PS input -- Journey of a Cook

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pahuber2
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Joined: Wed Mar 28, 2012 12:16 am

PS input -- Journey of a Cook

Postby pahuber2 » Wed Nov 07, 2012 11:51 am

Removed for now -- Next draft in process.
Last edited by pahuber2 on Tue Nov 13, 2012 12:01 am, edited 1 time in total.

WhiskeynCoke
Posts: 372
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Re: PS input -- Journey of a Cook

Postby WhiskeynCoke » Wed Nov 07, 2012 5:11 pm

The writing style is decent, but this needs a lot of work, especially your structure (lack thereof). Here are my initial notes

- You inexplicably start off in present tense, then randomly shift to past tense in the first sentence of the second paragraph. Pick a tense and stick to it (I suggest past tense), this is a grade-school mistake:

It is my senior year of school, and I had come straight from my eight o’clock class to stage at a restaurant in Chicago.


- You're story is confusing and hard to follow. I don't understand whats going on. If it's your senior year (you don't specify high school/college/mime school, whatever) what are you doing driving around working at restaurants? I had to google this whole concept of "staging," which apparently means working for free in order to learn. You need to define this term as well as give a context in which to understand your pursuit of the culinary arts. As it stands this creates more questions about you than it answers.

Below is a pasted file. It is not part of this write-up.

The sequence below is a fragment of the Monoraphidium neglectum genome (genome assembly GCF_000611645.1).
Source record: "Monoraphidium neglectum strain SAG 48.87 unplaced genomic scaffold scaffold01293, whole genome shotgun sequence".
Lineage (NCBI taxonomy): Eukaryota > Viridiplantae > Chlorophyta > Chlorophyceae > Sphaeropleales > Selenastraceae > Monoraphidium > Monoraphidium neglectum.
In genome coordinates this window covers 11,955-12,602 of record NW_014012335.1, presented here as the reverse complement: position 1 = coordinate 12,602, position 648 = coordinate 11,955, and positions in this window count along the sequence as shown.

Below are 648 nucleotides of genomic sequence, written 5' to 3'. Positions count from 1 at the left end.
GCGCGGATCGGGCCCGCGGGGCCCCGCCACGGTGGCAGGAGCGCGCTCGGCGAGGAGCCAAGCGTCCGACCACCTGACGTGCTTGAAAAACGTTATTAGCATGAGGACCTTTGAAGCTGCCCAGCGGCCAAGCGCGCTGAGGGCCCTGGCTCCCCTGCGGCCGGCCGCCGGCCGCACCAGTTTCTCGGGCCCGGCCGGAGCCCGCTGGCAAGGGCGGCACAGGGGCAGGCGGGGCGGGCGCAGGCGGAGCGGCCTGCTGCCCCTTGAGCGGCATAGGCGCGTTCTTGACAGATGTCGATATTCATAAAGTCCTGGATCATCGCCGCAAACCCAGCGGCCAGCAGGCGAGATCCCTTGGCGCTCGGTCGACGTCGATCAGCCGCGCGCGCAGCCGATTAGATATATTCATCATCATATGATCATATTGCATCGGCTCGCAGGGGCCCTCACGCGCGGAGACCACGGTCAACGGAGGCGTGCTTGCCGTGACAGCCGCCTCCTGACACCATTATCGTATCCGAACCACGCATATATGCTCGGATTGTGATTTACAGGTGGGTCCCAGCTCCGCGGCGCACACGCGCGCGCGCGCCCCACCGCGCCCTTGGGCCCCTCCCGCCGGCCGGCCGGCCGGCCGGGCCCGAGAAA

One night, after learning about the breakdown of collagen, I took home a pound of beef short ribs. These are inexpensive cuts loaded with tough connective tissue and require hours of cooking to render them tender. The result is sublime, tender juicy meat gives way to an impossibly rich and velvety broth. Something inside of me knew this could not be the end of the journey. I needed to find out how much more I had yet to discover.


- Huh? First of all, what "journey?" Secondly, I would certainly hope that learning how to cook short ribs wouldn't be the end of this "journey," whatever that may be. You're randomly jumping around and because it's impossible to follow, your personal "insights" just seem silly.

I want to apply this attention to the study of law. By learning to love polishing copper pots, I developed courage with which to face the insurmountable. Just like on that morning drive to Chicago, I have no way of knowing the challenges I will face in the future. As an attorney, I will face obstacles that I cannot yet imagine. My experience as a cook, as a worker among workers, helped to develop an ethic which will allow me to recognize and meet the necessary. It is these skills with which I offer to the careful study and examination of the law.